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Margie Kelly
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Johnson & Johnson
J&J Commits to Safer Cosmetics Worldwide

Johnson & Johnson to phase out chemicals of concern from baby and adult cosmetics by 2015.




Are lipsticks dangerous? (CNN, 4/4/2014)

Sharima Rasanayagam This article, which was written by Breast Cancer Fund Director of Science Sharima Rasanayagam, appears on Every day millions of women apply lipstick without a second thought. What many don't know is that lipsticks may contain lead,...


Avon finally gives triclosan the boot (The Guardian, 4/1/2014)

Facing pressure from shareholders and consumers who want safer cosmetics, Avon announced it will phase out the toxic chemical triclosan from its beauty and personal care products. While the Breast Cancer Fund and our Campaign for Safe Cosmetics are pleased...


Roundup: Flame retardants under fire

Firefighters and advocates take a stand to give toxics the boot.

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Statement in Support of "The Health Case for Reforming TSCA"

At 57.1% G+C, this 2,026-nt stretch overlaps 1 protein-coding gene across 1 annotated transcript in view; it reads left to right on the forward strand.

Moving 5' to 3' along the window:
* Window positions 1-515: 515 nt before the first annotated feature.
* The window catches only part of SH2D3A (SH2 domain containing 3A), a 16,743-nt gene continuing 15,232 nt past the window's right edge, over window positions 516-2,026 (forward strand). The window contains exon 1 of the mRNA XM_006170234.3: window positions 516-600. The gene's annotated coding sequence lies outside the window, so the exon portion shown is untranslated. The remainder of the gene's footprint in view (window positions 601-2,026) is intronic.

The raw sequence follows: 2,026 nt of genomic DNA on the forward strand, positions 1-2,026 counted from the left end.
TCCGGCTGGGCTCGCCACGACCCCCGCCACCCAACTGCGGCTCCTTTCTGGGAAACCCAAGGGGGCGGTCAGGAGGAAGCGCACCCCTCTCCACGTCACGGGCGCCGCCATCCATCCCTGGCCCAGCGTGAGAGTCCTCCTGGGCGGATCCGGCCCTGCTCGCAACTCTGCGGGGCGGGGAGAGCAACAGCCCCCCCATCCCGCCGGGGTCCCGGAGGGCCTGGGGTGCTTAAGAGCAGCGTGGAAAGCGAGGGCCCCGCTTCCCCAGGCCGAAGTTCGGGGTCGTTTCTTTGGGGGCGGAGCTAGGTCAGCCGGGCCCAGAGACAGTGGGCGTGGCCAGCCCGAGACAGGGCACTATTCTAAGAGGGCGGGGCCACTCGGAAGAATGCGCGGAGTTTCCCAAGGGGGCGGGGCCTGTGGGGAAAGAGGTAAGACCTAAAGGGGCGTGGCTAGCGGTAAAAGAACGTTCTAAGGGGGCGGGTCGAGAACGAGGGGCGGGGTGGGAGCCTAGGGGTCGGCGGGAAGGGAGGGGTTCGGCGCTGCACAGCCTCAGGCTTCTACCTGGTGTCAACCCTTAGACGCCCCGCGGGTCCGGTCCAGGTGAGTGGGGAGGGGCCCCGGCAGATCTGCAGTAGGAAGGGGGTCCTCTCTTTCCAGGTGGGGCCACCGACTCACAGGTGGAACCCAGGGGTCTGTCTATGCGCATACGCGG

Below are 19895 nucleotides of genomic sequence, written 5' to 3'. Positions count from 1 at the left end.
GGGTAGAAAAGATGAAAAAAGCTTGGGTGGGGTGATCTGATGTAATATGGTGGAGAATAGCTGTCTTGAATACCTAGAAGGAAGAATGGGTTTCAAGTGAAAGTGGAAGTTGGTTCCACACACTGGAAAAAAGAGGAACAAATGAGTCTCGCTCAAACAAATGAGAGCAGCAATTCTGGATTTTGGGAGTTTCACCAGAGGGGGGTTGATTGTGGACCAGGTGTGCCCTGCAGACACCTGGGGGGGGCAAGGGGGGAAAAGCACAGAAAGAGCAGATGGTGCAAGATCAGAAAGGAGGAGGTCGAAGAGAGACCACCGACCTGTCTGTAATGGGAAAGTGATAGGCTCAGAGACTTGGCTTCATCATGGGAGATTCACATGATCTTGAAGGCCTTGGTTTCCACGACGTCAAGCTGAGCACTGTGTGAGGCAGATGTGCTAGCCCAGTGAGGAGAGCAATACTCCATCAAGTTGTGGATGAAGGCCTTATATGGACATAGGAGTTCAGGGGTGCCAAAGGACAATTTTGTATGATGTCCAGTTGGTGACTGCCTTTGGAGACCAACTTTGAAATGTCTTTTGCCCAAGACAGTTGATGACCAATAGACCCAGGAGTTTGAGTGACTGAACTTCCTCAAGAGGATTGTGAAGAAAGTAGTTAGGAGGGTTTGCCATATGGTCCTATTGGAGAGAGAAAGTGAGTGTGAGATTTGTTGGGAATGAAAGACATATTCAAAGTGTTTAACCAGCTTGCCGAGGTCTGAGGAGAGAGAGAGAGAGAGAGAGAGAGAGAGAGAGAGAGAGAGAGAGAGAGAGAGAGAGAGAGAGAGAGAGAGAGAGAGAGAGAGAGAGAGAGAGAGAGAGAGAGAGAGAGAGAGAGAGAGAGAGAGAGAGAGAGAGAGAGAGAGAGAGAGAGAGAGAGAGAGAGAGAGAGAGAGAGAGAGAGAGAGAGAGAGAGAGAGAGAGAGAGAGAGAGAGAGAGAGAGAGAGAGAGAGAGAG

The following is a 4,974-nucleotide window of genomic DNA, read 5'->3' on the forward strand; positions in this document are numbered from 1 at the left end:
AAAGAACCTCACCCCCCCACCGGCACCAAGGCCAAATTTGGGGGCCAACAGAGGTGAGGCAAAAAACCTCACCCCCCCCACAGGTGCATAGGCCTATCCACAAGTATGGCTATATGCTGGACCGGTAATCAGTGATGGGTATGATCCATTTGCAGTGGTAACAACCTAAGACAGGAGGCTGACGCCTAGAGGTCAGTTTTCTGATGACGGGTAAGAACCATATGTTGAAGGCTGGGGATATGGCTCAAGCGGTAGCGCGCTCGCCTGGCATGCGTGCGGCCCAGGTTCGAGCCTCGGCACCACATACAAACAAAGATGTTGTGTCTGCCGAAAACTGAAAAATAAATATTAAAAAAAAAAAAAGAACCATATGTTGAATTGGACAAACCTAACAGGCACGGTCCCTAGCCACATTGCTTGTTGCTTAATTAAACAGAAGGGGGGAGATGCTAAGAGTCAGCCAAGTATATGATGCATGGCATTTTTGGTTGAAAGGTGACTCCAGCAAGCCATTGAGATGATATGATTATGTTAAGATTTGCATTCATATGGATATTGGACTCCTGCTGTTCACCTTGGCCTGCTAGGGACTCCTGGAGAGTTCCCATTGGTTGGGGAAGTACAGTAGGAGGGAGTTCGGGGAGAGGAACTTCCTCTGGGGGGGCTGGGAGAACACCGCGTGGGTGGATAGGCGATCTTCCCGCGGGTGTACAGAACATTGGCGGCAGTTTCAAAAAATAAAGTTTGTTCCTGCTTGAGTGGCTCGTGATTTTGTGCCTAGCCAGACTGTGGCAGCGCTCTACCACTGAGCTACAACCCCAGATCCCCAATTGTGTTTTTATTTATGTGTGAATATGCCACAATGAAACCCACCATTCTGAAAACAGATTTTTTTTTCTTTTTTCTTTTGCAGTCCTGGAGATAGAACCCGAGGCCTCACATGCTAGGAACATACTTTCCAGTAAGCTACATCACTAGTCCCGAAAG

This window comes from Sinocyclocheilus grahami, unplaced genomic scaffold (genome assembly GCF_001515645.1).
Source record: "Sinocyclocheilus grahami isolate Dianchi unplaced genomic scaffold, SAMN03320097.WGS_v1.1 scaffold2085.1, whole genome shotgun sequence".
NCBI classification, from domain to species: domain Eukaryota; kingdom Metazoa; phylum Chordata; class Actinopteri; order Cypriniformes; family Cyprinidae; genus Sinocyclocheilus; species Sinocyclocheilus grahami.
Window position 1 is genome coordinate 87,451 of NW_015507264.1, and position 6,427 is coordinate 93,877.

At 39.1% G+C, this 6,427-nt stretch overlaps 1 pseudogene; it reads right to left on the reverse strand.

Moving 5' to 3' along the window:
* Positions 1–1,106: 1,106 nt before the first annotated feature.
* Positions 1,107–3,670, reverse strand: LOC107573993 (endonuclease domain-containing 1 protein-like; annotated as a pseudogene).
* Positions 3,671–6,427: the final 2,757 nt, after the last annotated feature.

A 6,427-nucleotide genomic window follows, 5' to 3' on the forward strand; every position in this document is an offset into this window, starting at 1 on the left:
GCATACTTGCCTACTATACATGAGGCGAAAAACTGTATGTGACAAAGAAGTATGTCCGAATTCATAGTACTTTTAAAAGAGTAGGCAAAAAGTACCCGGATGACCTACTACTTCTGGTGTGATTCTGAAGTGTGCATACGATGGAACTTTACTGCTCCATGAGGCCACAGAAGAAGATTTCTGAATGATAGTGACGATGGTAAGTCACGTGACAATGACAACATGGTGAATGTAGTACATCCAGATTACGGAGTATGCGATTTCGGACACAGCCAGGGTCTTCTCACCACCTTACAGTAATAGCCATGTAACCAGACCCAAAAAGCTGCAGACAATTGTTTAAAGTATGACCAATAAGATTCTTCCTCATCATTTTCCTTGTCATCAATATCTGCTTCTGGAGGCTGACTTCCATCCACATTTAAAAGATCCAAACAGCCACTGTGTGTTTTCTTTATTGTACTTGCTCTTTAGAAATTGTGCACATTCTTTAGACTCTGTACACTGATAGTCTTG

The Safer Chemicals Healthy Families campaign, of which the Breast Cancer Fund is a member, released a report today: The Health Case for Reforming the Toxic Substances Control Act. This report affirms that a growing body of scientific evidence links chemical exposure to a wide range of serious diseases and draws attention to the urgent need to reform how chemicals are managed in the United States. It points to the fact that, by reducing exposure to toxic chemicals, we will reduce disease incidence and the related health care costs.

This analysis supports the findings of the Breast Cancer Fund’s State of the Evidence: The Connection Between Breast Cancer and the Environment – a comprehensive report that aggregates the scientific evidence linking chemicals and radiation to increased risk of breast cancer and outlines research and public policy changes needed to reduce breast cancer risk.

The Breast Cancer Fund joins Safer Chemicals Healthy Families in calling for the overhaul of the Toxic Substances Control Act (TSCA), the federal law governing chemical safety which has never been significantly amended since its adoption in 1976. By passing legislation to bring the toxics law into the 21st century, we will not only reduce disease incidence and health care costs, we will also achieve unquantifiable “human savings,” as we will prevent countless families from having to confront the suffering and death of loved ones.

As science confirms the links between chemicals and disease, it becomes an ethical imperative that we fix our broken chemical management system, which will help control skyrocketing health care costs and reduce human suffering.